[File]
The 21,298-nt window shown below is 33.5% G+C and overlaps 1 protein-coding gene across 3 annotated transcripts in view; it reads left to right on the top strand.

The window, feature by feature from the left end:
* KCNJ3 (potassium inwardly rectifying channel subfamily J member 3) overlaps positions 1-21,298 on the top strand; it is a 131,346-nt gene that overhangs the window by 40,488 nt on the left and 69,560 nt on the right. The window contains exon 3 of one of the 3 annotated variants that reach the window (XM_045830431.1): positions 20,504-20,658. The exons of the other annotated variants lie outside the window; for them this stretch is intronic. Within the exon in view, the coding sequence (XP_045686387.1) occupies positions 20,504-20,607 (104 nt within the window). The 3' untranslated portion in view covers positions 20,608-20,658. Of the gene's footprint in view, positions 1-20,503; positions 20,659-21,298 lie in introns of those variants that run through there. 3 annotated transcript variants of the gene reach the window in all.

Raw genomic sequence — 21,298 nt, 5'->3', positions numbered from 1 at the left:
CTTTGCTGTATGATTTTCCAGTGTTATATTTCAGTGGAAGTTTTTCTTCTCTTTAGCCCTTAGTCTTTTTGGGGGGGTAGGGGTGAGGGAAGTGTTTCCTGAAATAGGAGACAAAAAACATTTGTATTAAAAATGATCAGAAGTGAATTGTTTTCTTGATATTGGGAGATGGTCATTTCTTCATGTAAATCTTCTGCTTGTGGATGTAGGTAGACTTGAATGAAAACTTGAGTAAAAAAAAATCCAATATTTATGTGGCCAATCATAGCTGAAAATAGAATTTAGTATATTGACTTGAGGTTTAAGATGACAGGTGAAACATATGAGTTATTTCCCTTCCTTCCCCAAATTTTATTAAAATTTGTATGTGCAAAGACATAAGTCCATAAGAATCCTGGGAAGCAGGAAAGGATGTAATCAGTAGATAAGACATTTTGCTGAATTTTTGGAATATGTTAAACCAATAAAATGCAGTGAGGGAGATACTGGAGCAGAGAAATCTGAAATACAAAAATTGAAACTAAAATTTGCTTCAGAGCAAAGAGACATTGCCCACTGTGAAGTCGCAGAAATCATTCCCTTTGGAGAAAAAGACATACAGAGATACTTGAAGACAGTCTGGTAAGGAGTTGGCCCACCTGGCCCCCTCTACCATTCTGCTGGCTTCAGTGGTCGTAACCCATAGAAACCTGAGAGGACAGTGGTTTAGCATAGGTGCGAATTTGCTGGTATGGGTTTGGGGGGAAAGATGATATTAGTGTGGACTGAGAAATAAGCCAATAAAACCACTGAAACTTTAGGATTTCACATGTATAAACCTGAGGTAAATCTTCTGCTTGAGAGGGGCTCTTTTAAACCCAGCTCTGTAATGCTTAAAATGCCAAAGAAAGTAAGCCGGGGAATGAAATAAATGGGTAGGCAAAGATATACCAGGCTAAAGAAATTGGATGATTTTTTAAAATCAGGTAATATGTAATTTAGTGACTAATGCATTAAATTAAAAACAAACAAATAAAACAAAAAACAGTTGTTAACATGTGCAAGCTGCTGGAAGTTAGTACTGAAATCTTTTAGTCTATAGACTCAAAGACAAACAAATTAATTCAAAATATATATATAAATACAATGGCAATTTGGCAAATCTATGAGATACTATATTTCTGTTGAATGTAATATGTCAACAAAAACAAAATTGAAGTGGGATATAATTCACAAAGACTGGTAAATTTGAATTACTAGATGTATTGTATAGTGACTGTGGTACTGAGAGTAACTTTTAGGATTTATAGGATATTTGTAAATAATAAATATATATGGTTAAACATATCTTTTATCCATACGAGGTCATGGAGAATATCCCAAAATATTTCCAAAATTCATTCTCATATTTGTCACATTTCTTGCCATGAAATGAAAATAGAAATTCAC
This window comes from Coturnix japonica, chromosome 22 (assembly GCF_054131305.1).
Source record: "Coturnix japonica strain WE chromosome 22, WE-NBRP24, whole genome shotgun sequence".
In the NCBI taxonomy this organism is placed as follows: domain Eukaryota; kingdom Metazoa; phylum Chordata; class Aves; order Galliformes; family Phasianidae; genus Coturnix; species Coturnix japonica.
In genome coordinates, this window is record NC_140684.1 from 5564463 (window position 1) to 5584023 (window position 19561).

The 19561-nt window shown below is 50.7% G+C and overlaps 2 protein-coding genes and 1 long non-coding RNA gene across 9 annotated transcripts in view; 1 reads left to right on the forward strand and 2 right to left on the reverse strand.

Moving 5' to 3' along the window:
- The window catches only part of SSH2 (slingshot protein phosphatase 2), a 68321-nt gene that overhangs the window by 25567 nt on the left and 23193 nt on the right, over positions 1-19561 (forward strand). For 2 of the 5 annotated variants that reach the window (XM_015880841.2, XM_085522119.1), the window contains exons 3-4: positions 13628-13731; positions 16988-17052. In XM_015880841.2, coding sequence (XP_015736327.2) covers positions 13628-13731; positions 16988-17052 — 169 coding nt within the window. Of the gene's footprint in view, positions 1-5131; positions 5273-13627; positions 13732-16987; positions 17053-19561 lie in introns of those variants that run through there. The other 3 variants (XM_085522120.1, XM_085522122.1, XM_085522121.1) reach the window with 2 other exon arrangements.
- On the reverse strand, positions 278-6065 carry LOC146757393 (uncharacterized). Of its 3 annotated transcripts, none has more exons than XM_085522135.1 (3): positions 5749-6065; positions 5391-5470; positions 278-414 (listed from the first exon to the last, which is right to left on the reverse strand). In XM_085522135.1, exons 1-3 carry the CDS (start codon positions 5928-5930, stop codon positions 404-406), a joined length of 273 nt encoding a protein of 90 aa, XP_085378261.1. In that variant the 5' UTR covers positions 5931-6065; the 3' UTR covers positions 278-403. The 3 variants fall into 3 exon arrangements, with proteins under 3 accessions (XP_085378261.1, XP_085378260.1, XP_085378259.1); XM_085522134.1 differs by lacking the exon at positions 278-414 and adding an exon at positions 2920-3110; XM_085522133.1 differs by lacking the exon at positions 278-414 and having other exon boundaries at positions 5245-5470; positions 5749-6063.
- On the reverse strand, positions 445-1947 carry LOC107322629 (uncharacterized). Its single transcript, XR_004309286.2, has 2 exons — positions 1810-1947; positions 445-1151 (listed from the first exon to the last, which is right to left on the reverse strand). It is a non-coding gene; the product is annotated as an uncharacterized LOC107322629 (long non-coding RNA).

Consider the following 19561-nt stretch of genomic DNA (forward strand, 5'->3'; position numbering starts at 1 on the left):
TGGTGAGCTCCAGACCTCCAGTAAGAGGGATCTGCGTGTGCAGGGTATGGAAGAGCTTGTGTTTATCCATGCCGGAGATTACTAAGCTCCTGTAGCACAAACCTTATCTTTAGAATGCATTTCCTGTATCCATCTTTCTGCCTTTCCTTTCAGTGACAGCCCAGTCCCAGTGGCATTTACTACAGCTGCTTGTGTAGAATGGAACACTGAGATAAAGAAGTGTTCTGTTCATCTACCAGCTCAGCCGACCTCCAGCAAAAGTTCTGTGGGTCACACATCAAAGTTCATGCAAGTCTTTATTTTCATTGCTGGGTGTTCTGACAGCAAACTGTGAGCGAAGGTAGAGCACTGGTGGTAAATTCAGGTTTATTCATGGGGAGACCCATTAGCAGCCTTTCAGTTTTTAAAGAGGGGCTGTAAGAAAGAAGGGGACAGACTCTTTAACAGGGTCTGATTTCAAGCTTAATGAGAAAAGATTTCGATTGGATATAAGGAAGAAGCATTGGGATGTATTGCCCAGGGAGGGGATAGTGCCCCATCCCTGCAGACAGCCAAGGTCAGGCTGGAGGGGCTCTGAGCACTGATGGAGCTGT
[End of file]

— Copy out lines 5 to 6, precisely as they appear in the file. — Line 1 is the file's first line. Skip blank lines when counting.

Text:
CTTTGCTGTATGATTTTCCAGTGTTATATTTCAGTGGAAGTTTTTCTTCTCTTTAGCCCTTAGTCTTTTTGGGGGGGTAGGGGTGAGGGAAGTGTTTCCTGAAATAGGAGACAAAAAACATTTGTATTAAAAATGATCAGAAGTGAATTGTTTTCTTGATATTGGGAGATGGTCATTTCTTCATGTAAATCTTCTGCTTGTGGATGTAGGTAGACTTGAATGAAAACTTGAGTAAAAAAAAATCCAATATTTATGTGGCCAATCATAGCTGAAAATAGAATTTAGTATATTGACTTGAGGTTTAAGATGACAGGTGAAACATATGAGTTATTTCCCTTCCTTCCCCAAATTTTATTAAAATTTGTATGTGCAAAGACATAAGTCCATAAGAATCCTGGGAAGCAGGAAAGGATGTAATCAGTAGATAAGACATTTTGCTGAATTTTTGGAATATGTTAAACCAATAAAATGCAGTGAGGGAGATACTGGAGCAGAGAAATCTGAAATACAAAAATTGAAACTAAAATTTGCTTCAGAGCAAAGAGACATTGCCCACTGTGAAGTCGCAGAAATCATTCCCTTTGGAGAAAAAGACATACAGAGATACTTGAAGACAGTCTGGTAAGGAGTTGGCCCACCTGGCCCCCTCTACCATTCTGCTGGCTTCAGTGGTCGTAACCCATAGAAACCTGAGAGGACAGTGGTTTAGCATAGGTGCGAATTTGCTGGTATGGGTTTGGGGGGAAAGATGATATTAGTGTGGACTGAGAAATAAGCCAATAAAACCACTGAAACTTTAGGATTTCACATGTATAAACCTGAGGTAAATCTTCTGCTTGAGAGGGGCTCTTTTAAACCCAGCTCTGTAATGCTTAAAATGCCAAAGAAAGTAAGCCGGGGAATGAAATAAATGGGTAGGCAAAGATATACCAGGCTAAAGAAATTGGATGATTTTTTAAAATCAGGTAATATGTAATTTAGTGACTAATGCATTAAATTAAAAACAAACAAATAAAACAAAAAACAGTTGTTAACATGTGCAAGCTGCTGGAAGTTAGTACTGAAATCTTTTAGTCTATAGACTCAAAGACAAACAAATTAATTCAAAATATATATATAAATACAATGGCAATTTGGCAAATCTATGAGATACTATATTTCTGTTGAATGTAATATGTCAACAAAAACAAAATTGAAGTGGGATATAATTCACAAAGACTGGTAAATTTGAATTACTAGATGTATTGTATAGTGACTGTGGTACTGAGAGTAACTTTTAGGATTTATAGGATATTTGTAAATAATAAATATATATGGTTAAACATATCTTTTATCCATACGAGGTCATGGAGAATATCCCAAAATATTTCCAAAATTCATTCTCATATTTGTCACATTTCTTGCCATGAAATGAAAATAGAAATTCAC
This window comes from Coturnix japonica, chromosome 22 (assembly GCF_054131305.1).